Thursday 19 November 2009


In January I posted about the first three Four Corners Familiars--classic books illustrated and redesigned by contemporary artists (but, importantly, with the texts unchanged), such as The Picture of Dorian Gray in the format of a 1970s men's fashion magazine, or an edition of Dracula which mimics the look of the first edition, but with new, disquieting illustrations and careful, inventive typography.

Just last night I bought my copy of the newest in this series, Nau Sea Sea Sick, a collection of short stories about the sea. The artist behind this one is Kay Rosen, whose area of interest is text and language.

As you can see, the cover makes the book look as though it's made of wood, though the pattern is actually meticulously hand-drawn.The internal design is unusual: the text is printed only on one side of each signature, which remains uncut. Like this:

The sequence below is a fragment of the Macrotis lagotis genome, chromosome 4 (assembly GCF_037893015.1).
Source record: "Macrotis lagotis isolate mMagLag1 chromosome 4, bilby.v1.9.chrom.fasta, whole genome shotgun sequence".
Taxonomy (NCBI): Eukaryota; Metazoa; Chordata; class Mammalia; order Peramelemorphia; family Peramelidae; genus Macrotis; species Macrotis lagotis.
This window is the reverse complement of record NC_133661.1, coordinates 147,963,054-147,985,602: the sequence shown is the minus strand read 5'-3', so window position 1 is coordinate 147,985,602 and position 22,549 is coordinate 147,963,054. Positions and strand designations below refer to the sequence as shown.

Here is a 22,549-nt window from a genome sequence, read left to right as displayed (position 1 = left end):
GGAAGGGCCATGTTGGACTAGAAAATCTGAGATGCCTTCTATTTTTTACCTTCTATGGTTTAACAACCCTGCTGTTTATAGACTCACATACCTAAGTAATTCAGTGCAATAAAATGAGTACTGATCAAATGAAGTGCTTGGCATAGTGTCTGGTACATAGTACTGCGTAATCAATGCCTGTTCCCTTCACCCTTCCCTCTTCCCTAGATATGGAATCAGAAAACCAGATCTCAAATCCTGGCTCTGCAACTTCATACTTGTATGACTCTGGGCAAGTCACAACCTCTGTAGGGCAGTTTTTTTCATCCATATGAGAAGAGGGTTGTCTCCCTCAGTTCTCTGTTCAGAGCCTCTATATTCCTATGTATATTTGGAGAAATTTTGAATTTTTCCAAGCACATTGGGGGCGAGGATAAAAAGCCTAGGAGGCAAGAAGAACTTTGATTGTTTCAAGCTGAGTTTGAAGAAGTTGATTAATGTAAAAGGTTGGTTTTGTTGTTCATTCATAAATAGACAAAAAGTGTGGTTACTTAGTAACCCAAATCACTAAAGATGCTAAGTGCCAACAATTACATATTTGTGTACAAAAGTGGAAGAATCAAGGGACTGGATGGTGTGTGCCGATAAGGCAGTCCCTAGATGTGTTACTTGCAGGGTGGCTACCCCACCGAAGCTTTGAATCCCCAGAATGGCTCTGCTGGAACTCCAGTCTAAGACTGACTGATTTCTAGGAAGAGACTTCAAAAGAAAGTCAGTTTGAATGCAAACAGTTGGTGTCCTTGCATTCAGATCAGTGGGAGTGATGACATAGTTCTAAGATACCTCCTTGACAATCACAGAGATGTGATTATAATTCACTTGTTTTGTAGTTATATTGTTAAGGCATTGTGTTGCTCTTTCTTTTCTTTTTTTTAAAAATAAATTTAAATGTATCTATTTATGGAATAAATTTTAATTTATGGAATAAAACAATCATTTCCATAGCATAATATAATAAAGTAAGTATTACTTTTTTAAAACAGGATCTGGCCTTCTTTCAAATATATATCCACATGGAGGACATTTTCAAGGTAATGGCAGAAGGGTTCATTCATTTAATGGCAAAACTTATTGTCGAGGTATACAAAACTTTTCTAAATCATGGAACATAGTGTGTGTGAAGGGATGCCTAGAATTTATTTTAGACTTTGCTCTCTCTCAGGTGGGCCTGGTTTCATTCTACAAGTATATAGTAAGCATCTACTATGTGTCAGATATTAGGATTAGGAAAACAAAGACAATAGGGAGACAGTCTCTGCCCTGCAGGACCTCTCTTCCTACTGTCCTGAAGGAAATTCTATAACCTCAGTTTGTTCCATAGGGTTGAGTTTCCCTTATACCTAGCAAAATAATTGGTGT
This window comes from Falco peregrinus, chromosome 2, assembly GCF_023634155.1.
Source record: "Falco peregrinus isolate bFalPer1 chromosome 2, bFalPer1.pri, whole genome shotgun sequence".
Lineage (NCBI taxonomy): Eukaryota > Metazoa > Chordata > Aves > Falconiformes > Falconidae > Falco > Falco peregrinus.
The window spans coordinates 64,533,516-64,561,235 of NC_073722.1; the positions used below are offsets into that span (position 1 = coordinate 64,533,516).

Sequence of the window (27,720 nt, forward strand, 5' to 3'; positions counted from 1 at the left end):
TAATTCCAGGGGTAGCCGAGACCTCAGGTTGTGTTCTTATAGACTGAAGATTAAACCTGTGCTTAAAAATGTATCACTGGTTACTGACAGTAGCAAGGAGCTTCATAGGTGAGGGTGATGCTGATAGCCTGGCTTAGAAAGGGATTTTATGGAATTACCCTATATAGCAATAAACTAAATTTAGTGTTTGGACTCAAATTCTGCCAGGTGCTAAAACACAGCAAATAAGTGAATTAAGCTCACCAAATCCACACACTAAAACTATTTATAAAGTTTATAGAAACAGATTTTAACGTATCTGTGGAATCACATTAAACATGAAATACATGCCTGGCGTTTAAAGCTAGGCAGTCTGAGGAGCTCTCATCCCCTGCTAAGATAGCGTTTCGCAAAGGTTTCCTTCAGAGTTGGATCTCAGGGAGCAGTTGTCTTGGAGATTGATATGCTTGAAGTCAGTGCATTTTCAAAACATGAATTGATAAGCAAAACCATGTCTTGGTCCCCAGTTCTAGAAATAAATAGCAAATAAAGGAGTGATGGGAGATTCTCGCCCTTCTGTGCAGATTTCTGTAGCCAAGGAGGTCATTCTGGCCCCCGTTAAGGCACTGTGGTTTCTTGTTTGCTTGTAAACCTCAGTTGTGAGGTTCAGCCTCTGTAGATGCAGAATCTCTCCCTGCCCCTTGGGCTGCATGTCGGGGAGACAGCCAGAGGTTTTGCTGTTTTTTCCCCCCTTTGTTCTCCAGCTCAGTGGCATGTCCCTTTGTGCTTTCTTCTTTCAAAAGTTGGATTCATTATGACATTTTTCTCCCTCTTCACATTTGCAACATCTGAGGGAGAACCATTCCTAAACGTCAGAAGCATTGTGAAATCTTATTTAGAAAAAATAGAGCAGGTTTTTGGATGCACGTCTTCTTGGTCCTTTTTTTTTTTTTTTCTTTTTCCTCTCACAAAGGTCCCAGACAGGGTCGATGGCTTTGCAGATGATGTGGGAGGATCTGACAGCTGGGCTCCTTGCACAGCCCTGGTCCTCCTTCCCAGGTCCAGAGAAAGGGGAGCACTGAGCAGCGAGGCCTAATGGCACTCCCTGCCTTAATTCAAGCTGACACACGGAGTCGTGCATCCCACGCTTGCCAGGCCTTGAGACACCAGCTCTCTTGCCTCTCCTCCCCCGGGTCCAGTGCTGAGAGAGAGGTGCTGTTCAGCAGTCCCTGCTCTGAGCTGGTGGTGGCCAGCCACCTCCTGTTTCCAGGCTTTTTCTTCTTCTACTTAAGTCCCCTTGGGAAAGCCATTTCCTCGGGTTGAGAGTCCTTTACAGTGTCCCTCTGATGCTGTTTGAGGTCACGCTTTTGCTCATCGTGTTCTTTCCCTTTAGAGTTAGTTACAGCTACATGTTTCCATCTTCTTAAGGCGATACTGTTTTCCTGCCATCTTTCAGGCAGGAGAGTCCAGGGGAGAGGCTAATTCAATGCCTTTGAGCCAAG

Rosen's own text artwork adorns the stories--words from the text drawn backwards and forwards over the page from one another.


As for what the art means, well, I have no idea. But I like the effect. Nau Sea Sea Sick is a very pleasing object, as well as containing a number of ace stories (such as Stephen Crane, Katherine Mansfield, John Moore, and non-fiction from Isabella Bird, plus more) which is the whole point of this series.

Next up from Four Corners Familiars are a collection of stories by Jane Bowles and Denton Welch, with art from Colter Jacobsen, and then Anthony Hope's The Prisoner of Zenda, with art by Mireille Fauchon, which I'm particularly looking forward to.

(Click all pictures for much larger versions.)

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